Is there such a thing as a 2mm roundover, that isn't more than 3mm deep? Could I use some sort of offset base/jig, perhaps with two bearings running above and below the shelf allowing me to route the area that intersects?

Should I use my current 2mm roundover, then hand sand the areas that bisect?

Are there any chamfer tools that will work given the 3mm tolerance.

Any advice gratefully received. I've attached some pictures illustrating the problem.

Thanks!
 

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David - Machinist in wood
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Welcome to the forum, Jeff! Add your first name to your profile to clear the N/a in the side panel. Add your location to your profile, as well.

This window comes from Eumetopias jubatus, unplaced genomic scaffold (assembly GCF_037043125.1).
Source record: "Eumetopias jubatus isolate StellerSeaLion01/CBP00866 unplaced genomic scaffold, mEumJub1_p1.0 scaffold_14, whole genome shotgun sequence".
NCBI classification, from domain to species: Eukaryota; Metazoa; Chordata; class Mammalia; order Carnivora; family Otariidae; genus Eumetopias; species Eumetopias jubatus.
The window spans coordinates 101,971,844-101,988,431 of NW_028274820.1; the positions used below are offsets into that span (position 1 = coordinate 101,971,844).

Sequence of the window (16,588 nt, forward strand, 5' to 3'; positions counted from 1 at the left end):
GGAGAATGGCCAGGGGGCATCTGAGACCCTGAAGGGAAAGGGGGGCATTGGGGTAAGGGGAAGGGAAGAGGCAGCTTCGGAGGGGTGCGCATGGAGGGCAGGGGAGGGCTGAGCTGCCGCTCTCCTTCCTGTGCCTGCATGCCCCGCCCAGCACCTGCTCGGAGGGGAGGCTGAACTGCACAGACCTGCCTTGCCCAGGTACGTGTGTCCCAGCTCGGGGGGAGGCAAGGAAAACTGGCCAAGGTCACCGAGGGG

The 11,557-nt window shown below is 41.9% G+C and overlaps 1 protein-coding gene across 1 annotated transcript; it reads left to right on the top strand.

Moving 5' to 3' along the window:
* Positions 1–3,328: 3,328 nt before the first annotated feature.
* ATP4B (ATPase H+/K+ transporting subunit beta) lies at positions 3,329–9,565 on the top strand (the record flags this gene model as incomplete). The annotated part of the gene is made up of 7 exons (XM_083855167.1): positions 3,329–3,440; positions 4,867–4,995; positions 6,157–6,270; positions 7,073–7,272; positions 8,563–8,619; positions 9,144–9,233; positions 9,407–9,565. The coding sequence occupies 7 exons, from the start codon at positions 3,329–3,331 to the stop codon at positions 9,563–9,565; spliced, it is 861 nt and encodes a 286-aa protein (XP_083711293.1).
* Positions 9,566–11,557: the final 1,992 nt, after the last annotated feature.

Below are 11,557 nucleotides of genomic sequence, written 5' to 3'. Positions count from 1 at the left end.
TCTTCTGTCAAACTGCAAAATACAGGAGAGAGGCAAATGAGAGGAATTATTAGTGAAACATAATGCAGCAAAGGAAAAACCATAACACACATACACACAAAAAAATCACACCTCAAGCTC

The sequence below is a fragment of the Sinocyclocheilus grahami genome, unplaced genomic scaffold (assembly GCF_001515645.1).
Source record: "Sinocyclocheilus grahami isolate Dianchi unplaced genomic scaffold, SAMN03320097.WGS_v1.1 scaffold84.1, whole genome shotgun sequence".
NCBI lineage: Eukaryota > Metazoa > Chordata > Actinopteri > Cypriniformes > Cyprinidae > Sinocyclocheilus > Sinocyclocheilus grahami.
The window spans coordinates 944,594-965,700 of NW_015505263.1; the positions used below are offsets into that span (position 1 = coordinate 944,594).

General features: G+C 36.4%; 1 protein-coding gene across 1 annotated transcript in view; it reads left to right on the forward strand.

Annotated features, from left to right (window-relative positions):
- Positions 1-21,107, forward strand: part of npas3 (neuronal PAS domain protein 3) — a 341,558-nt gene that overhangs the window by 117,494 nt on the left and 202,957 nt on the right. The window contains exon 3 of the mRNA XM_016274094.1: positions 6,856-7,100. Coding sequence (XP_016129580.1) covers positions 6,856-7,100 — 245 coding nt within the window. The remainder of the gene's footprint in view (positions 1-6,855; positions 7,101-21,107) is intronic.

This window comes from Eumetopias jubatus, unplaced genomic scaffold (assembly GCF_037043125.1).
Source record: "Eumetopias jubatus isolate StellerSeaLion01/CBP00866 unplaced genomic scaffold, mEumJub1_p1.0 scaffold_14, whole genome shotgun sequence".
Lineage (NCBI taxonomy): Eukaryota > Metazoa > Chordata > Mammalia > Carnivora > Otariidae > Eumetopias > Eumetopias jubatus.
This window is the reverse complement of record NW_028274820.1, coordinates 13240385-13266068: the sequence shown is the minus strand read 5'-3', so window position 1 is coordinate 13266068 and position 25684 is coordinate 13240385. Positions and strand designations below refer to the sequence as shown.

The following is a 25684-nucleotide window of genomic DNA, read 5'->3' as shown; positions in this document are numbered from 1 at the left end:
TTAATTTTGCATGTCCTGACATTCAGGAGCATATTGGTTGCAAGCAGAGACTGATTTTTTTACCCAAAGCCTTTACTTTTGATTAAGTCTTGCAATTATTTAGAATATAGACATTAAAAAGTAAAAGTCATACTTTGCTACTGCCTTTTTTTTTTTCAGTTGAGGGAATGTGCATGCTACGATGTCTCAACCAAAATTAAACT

I merged your two threads since they were on the same topic and worded virtually identical.

I've done that, as well, and I did what I could with a trim router and did the rest by hand. It came out looking nice and nobody knew I didn't do it according to plan.

David
 

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Discussion Starter · #13 ·
Difalkner: Thanks - added my details :) This is actually a new problem in addition to the previous one; but yes the underlying issue is the same!

When you did your hand sanding, did you take any particular approach? Just loose sandpaper in your hand, starting at 120 to get the shape, then up the grades?

Thanks
 

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Welcome to the forum, Jeff! Add your first name to your profile to clear the N/a in the side panel. Add your location to your profile, as well.